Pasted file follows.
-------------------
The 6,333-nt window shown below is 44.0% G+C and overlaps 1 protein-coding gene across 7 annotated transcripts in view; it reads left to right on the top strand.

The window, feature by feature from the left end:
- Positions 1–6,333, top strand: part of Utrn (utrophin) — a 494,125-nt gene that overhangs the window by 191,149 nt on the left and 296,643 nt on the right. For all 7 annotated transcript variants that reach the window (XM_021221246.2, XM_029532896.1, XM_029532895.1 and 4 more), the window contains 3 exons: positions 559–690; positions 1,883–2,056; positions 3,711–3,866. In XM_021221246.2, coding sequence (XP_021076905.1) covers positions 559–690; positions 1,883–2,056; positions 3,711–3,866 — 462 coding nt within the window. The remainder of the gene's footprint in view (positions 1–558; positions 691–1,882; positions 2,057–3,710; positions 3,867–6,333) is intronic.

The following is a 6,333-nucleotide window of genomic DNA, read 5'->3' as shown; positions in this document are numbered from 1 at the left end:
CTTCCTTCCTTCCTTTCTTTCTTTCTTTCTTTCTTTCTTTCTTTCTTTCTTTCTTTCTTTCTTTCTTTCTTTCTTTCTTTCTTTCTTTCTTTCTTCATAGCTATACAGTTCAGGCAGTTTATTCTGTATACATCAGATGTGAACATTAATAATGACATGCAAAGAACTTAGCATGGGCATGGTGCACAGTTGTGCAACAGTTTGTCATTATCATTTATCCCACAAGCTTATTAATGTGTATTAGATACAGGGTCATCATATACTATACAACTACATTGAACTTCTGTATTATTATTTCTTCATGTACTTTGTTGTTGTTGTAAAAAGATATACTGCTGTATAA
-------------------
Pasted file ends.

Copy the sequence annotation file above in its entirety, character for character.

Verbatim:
The 6,333-nt window shown below is 44.0% G+C and overlaps 1 protein-coding gene across 7 annotated transcripts in view; it reads left to right on the top strand.

The window, feature by feature from the left end:
- Positions 1–6,333, top strand: part of Utrn (utrophin) — a 494,125-nt gene that overhangs the window by 191,149 nt on the left and 296,643 nt on the right. For all 7 annotated transcript variants that reach the window (XM_021221246.2, XM_029532896.1, XM_029532895.1 and 4 more), the window contains 3 exons: positions 559–690; positions 1,883–2,056; positions 3,711–3,866. In XM_021221246.2, coding sequence (XP_021076905.1) covers positions 559–690; positions 1,883–2,056; positions 3,711–3,866 — 462 coding nt within the window. The remainder of the gene's footprint in view (positions 1–558; positions 691–1,882; positions 2,057–3,710; positions 3,867–6,333) is intronic.

The following is a 6,333-nucleotide window of genomic DNA, read 5'->3' as shown; positions in this document are numbered from 1 at the left end:
CTTCCTTCCTTCCTTTCTTTCTTTCTTTCTTTCTTTCTTTCTTTCTTTCTTTCTTTCTTTCTTTCTTTCTTTCTTTCTTTCTTTCTTTCTTTCTTCATAGCTATACAGTTCAGGCAGTTTATTCTGTATACATCAGATGTGAACATTAATAATGACATGCAAAGAACTTAGCATGGGCATGGTGCACAGTTGTGCAACAGTTTGTCATTATCATTTATCCCACAAGCTTATTAATGTGTATTAGATACAGGGTCATCATATACTATACAACTACATTGAACTTCTGTATTATTATTTCTTCATGTACTTTGTTGTTGTTGTAAAAAGATATACTGCTGTATAA